Hope you all enjoy this gorgeous wedding inspiration post & have a fabulous weekend!!

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Janvi and Kavel were introduced to each other by mutual friends in 2014. They liked each other enough to start dating, even though he lived in Toronto and she in Maryland. After two years in a long-distance relationship, Janvi and Kavel united for good and tied the knot.

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Their July 2016 wedding mixed traditions from their respective families’ ancestral homes in Gujarat. On the first day, each alternated taking center stage for an elaborate series of blessing functions and exchanges of gifts.

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The second day kicked into high gear when Kavel rode to the ceremony on a white horse. After the couple exchanged vows, their families, friends and other guests celebrated raucously late into the night.

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Vendors –> Photographer:  Potok’s World Photography, LLC | Event Venue: Dulles Hyatt | Cinema and Video: Halaja Productions Video | DJ: Live Sound Entertainment | Makeup Artist: Mala”s Bridal Services | Submitted via Two Bright Lights

Helena & Stephen’s Romantic, Virginia Winery Wedding at Stone Tower Winery

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Images: Sam Hurd Photography

Guys I’ve been a horrible blogger – I know. But most of this is due to the fact that my submissions are at an ALL TIME LOW! IDK where all my submissions went (please come back!) but for any of you reading this – this blog only works because of the amazing vendors and readers that submit content to it. So if you have an amazing wedding you are sitting on, (or maybe it was yours!), or you got married and have some advice or insight into being a newlywed, or WHATEVER, I want to hear about it! This blog is not just wedding specific anymore – we post on life, love, parenting, business owning, and home decorating – so anything you’d like to share on any of those topics, we’d love to blog it! Hit me up: bree (at) capitolromance.com.

But for today I have the MOST GORGEOUS romantic winery wedding from Sam Hurd. This one is drool-worthy. Here goes.

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Helena and her parents came to the U.S. from Portugal when she was 4 years old. As immigrants her parents wanted a better life for their family, while keeping the Portuguese traditions with them. When she became engaged to her now husband she knew he was the right one for her because he also understood the importance of having Portuguese traditions in their wedding!!

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Although they chose not to have a traditional church ceremony, they were able to hold a traditional Catholic ceremony.

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How to Freeze Your Wedding Cake (So You Can Actually Eat it On Your Anniversary)


Image: Mathy Shoots People

We’ve got a guest post for you guys today – courtesy of our resident recent bride expert & rockstar wedding coordinator, Kara. Kara’s wedding, you’ll remember, was AWESOME and their cake was no exception. Key Lime cake .. it was delicious. Kara & Justin lovingly brought us a chunk after their wedding for Andy & I to enjoy, however they STILL had cake leftover even after pushing leftovers on family and friends and so they decided to freeze it and eat it on their first anniversary. Kara’s here today to share her tips and tricks for successfully freezing your cake!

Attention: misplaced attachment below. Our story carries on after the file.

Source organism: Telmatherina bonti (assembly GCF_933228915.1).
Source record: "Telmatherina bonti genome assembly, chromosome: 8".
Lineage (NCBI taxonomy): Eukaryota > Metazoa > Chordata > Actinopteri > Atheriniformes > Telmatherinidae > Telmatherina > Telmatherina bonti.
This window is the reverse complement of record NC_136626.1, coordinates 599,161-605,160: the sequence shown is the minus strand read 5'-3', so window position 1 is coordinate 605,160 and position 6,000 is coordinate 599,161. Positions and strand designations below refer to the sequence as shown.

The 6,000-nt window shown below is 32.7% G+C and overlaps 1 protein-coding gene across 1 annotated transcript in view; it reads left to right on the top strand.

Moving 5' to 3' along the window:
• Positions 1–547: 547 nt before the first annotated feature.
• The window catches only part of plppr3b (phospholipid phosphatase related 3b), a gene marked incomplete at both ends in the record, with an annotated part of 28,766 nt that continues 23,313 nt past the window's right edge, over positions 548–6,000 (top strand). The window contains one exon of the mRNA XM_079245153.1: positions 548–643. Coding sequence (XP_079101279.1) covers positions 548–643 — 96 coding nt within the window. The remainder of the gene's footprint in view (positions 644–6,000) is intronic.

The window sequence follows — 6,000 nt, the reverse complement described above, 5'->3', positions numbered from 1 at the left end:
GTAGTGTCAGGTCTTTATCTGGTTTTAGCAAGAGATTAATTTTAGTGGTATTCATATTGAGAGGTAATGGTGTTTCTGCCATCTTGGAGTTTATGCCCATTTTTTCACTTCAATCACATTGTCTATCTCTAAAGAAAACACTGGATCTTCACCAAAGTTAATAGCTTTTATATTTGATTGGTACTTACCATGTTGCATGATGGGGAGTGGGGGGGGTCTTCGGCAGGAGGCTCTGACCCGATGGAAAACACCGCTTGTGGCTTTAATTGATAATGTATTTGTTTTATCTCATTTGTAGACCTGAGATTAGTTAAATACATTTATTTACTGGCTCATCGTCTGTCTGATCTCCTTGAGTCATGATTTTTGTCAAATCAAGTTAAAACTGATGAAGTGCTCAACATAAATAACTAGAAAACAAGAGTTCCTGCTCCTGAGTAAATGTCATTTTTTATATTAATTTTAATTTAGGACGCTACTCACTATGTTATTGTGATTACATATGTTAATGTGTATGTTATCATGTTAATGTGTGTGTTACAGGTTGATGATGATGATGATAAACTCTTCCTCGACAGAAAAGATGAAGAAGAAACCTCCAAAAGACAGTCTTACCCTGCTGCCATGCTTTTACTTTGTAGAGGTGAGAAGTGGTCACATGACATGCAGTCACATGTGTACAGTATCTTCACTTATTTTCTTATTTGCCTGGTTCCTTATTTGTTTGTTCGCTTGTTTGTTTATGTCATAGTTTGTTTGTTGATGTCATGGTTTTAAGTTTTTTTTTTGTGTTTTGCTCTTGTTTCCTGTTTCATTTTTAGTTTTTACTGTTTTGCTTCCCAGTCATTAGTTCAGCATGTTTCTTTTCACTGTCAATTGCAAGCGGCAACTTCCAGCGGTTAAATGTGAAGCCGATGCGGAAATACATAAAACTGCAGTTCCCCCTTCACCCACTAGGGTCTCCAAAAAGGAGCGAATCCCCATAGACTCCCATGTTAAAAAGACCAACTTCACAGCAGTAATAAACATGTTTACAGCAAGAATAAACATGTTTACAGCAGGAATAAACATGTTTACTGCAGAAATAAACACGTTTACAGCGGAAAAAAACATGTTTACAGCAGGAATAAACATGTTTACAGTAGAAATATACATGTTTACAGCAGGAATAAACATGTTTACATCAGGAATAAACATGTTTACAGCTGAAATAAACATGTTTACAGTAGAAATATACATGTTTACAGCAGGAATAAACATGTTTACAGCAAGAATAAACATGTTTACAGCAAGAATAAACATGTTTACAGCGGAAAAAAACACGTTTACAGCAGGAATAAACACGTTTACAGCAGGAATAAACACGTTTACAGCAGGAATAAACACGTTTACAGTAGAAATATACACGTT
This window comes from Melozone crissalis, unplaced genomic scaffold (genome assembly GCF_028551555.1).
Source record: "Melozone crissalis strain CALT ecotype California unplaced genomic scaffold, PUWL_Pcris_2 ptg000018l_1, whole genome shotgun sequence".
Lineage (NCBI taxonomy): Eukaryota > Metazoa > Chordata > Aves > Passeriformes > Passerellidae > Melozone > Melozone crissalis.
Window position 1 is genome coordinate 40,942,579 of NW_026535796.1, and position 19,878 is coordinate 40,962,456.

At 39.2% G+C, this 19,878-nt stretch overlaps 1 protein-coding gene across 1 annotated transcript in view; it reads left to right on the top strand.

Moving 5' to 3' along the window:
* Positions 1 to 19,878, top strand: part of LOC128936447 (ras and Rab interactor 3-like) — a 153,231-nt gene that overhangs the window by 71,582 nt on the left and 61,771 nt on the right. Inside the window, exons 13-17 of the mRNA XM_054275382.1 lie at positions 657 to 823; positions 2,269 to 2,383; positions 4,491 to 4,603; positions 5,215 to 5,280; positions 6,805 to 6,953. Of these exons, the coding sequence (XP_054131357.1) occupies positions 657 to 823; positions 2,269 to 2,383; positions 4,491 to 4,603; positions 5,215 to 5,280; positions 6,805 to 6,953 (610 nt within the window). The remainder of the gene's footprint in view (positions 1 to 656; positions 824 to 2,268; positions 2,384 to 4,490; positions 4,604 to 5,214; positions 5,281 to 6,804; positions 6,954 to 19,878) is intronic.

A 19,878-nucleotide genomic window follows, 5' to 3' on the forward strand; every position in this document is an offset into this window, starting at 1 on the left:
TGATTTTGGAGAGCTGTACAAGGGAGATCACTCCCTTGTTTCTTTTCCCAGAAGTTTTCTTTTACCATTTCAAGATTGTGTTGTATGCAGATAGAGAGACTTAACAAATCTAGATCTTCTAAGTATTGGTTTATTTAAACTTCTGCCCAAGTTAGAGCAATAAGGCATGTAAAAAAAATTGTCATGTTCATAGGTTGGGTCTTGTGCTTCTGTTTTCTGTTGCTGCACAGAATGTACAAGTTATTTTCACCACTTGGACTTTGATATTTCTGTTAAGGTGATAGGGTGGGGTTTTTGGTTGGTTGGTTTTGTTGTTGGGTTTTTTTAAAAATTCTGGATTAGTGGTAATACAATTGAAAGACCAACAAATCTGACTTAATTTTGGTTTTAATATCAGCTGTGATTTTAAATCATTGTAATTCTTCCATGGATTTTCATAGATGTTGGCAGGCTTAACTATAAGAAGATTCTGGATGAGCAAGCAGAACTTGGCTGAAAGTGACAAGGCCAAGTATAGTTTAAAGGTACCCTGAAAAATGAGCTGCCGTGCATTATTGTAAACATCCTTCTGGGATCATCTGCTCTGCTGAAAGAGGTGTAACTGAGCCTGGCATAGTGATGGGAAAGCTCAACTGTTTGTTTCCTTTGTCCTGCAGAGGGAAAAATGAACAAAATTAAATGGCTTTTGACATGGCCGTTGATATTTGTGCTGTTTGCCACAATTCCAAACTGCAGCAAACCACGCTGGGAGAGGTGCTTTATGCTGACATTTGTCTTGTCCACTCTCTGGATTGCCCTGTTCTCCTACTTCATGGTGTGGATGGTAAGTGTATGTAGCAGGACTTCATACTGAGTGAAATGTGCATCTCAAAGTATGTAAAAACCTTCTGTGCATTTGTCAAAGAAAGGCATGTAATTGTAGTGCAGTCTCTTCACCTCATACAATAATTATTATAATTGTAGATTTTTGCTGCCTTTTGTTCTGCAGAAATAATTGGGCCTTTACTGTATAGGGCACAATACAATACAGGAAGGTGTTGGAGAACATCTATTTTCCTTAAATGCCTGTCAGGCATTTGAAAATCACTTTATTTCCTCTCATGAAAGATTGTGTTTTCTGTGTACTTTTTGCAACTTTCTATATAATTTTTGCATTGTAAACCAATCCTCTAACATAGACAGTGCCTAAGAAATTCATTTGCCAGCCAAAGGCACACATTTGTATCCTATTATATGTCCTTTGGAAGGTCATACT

How to Freeze Your Wedding Cake (So You Can Eat It On Your First Anniversary) | By Kara

Following our wedding last year, we found ourselves with quite a bit of cake leftover, including our top tier. We didn’t want any of it to go to waste since it was sooo delicious, so we followed tradition and decided to save our top tier for our 1st anniversary. I scoured the internet for tips and tricks for successfully freezing cake, and I’m happy to report it was a success! Here are the steps we took for freezing, and then defrosting our cake:

1. Start by freezing your cake. Just place it on a plate, and stick it in the freezer, uncovered, for about 30 minutes. You just want the frosting to firm up a bit before you wrap it. Otherwise, everything will get smooshed and your frosting will stick to the plastic wrap. (ignore my overstuffed freezer!)

2. Once your cake and icing feel a bit firm, take it out of the freezer and tightly wrap it in plastic wrap. I found it was easiest to use 2-3 pieces of plastic wrap. Make sure you tightly cover every side.

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3. Next, you’ll wrap your cake in foil. Again, make sure its wrapped really tightly. This is another layer of protection from freezer burn.

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4. For one more layer of protection, I was able to fit my cake into a food storage bag. I squeezed all of the air out and then sealed it. Then just place it back in the freezer for the year.

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5. The day before you want to eat your cake, take it out of the freezer, and unwrap it. Hopefully, you’re cake is free of frost and freezer burn. Place it on a plate and leave it in the refrigerator so it can start to defrost (like you would with a piece of meat).

6. About 2 hours before you’re ready to eat the cake, pull it out of the refrigerator and let it come up to room temperature. Then just slice it up and enjoy!